If you’re a parent, teacher, coach or youth worker—you’ve likely had a conversation already with your kids about the Sandy Hook school shooting. Everyone is processing this massacre at their own pace and on their own level. I’ve seen tears, anger and knee-jerk reactions on what to do about it from both adults and children.
But just like after 9-11, many adults aren’t sure how to have a conversation about the tragedy. So, they avoid it altogether. I believe we must understand how to not only talk about events like this, but to transform them into “teachable moments.” I think there’s a way adults can help students debrief what happened in a practical yet heartfelt manner; in a way that includes both wisdom and empathy and that turns an “evil” into a “good.”
Over the next three days, I plan to help leaders who work with elementary school students, middle school students and high school/college students “unpack” what happened, how we can respond in a redemptive way and how we might prevent tragedies like this in the future. Kids will return home from school this week and ask parents about the extra police officers on campus or the principals that are acting extra cautious in the hallways.
What is Your Role?
As you talk to your students about the Newtown, CT shooting, I hope these principles are helpful:
1. Host Not a Guest
Just like a host, initiate the conversation. Don’t be a guest where you wait for them to do something. Limit media exposure but watch the news together. (Be age appropriate.) Spark conversation on current discoveries. Engage instead of avoid.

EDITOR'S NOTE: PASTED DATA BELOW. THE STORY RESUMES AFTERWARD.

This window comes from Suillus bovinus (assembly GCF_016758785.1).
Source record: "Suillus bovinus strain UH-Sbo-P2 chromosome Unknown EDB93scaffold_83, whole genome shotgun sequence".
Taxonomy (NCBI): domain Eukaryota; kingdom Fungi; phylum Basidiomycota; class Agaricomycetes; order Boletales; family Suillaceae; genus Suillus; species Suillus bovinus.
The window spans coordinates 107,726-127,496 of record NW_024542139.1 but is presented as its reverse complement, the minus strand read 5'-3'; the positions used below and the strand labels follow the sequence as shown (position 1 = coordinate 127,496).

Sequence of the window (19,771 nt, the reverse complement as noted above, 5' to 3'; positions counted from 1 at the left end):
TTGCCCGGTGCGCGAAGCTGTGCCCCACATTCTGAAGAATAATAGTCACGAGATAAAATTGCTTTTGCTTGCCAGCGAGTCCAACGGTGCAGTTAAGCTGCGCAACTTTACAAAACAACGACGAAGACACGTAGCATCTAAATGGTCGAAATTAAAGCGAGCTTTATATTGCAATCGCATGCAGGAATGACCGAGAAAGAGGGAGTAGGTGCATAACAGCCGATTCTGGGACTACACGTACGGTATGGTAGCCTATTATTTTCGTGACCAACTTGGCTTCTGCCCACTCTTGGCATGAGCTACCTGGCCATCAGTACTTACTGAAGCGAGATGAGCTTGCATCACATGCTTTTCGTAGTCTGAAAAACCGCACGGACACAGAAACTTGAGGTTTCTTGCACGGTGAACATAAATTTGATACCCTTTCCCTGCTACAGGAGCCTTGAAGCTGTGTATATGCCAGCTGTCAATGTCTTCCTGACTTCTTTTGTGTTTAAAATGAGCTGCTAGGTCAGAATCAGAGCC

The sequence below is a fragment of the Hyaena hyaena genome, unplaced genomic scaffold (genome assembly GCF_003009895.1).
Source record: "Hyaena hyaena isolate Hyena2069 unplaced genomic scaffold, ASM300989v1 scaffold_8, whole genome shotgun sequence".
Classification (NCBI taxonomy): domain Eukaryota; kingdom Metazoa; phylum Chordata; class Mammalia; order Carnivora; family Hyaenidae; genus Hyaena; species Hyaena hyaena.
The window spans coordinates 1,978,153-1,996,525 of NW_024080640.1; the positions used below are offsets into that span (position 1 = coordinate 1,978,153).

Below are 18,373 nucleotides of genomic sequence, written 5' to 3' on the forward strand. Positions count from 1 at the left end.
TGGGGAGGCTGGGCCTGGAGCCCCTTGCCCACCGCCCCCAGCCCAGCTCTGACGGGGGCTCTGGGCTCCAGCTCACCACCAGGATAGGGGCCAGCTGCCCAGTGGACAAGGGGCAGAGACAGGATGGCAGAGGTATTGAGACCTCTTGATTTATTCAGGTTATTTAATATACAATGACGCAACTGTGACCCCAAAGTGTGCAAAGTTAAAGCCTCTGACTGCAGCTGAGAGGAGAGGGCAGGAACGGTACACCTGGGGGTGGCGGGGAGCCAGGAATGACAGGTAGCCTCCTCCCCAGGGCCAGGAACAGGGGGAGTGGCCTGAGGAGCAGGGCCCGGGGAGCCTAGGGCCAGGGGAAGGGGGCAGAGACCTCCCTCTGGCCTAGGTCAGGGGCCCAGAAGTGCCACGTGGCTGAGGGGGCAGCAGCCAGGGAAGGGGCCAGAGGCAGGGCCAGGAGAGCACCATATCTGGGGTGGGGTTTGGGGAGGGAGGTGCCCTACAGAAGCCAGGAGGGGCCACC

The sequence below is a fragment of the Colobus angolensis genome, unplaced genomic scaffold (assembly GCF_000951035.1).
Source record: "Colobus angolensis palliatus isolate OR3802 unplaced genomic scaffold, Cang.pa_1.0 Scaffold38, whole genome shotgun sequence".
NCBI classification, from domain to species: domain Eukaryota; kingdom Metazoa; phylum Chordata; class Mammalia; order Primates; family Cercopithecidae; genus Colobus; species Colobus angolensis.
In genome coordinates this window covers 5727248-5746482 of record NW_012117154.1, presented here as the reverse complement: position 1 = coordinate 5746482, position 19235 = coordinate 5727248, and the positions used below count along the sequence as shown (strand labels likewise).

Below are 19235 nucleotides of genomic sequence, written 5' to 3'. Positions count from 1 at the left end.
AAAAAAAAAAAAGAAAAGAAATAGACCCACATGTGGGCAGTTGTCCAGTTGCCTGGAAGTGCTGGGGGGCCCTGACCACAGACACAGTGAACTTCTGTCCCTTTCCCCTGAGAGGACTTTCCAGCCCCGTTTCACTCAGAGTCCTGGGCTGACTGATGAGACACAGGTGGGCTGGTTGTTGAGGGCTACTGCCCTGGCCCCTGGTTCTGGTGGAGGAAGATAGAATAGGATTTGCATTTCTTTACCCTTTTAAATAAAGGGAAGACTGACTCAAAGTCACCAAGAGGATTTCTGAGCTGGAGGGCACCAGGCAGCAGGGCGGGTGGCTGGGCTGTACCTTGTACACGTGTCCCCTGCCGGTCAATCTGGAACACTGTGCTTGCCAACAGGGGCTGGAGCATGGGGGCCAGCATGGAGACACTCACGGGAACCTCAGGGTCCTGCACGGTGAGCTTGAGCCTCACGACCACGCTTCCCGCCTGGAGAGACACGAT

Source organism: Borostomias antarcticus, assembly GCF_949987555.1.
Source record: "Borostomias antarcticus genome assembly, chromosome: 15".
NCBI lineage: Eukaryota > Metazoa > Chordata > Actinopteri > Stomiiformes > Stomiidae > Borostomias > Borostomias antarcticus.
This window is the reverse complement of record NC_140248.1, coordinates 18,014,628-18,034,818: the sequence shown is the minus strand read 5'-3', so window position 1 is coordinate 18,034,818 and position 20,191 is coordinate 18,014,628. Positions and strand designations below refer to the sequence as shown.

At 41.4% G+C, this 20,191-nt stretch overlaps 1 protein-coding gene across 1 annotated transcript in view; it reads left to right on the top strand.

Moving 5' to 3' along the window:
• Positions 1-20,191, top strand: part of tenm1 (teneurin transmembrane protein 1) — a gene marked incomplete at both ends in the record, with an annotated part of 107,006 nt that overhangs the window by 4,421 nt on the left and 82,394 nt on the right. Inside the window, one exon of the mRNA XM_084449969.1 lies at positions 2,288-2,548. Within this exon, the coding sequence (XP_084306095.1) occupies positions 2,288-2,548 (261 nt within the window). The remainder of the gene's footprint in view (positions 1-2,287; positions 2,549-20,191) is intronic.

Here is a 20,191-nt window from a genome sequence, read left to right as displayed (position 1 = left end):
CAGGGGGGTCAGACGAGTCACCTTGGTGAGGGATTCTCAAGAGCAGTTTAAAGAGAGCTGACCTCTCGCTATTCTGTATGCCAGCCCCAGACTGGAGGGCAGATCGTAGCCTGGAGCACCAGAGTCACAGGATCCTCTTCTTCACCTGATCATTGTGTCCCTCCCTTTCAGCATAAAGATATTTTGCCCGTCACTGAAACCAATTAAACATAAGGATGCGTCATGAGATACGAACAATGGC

2. The Indian Talking Stick
The Talking Stick was used by Native American tribes to confront conflict. The one holding the stick got to talk. Let them express themselves first—how much do they know? How deeply do they feel? What are they ready to process?
3. The Mirror Effect
Your students will look to you for an example of how to respond. Model empathy. Speak deliberately and carefully about what happened. People do what people see. I remember learning this lesson after terrorist attacks on 9-11. This is vital.
Mr. Waldorf awarded a motel clerk named George Boldt the opportunity to run the finest hotel in the world—because he knew how to serve. With your kids, find a way to serve people in your community who are marginalized and may need empathy. This is one primary way we can turn evil into good—by doing the reciprocal of the violence we all just witnessed.
What is Their Response?
As you work with your kids, provide these images that illustrate their role:
1. Thermostats and Thermometers
You know the difference: thermometers only tell you the climate; thermostats set the climate. Enable your student to be thermostats, who set the tone and attitudes of their peers. I believe we can reduce bullying and violence this way. School violence can be reduced greatly by even a fraction of students who lead the way.
2. Build a Bridge Not a Wall
Often when we meet people who are different than us—we build a wall, because we prefer the familiar and comfortable. We like others like us. Students must learn to embrace peers who are marginalized or different and build a bridge of relationship.
3. Baggage Fees
Just like when we travel by airplane, the more bags we have the more it costs us. Kids (and adults) must address emotional baggage that leads to violent outbursts—things like resentment, bitterness, unforgiveness, jealousy…you get the idea. This is baggage that may cost all of us if we don’t check it.
4. Driver not a Passenger
In life, just like in cars, there are two kinds of people: passengers who want a ride and can blame others when they don’t get to their goal, or drivers who take responsibility to get to the destination. This kind of violence isn’t just the problem of the police or the school principal. It’s all our responsibility.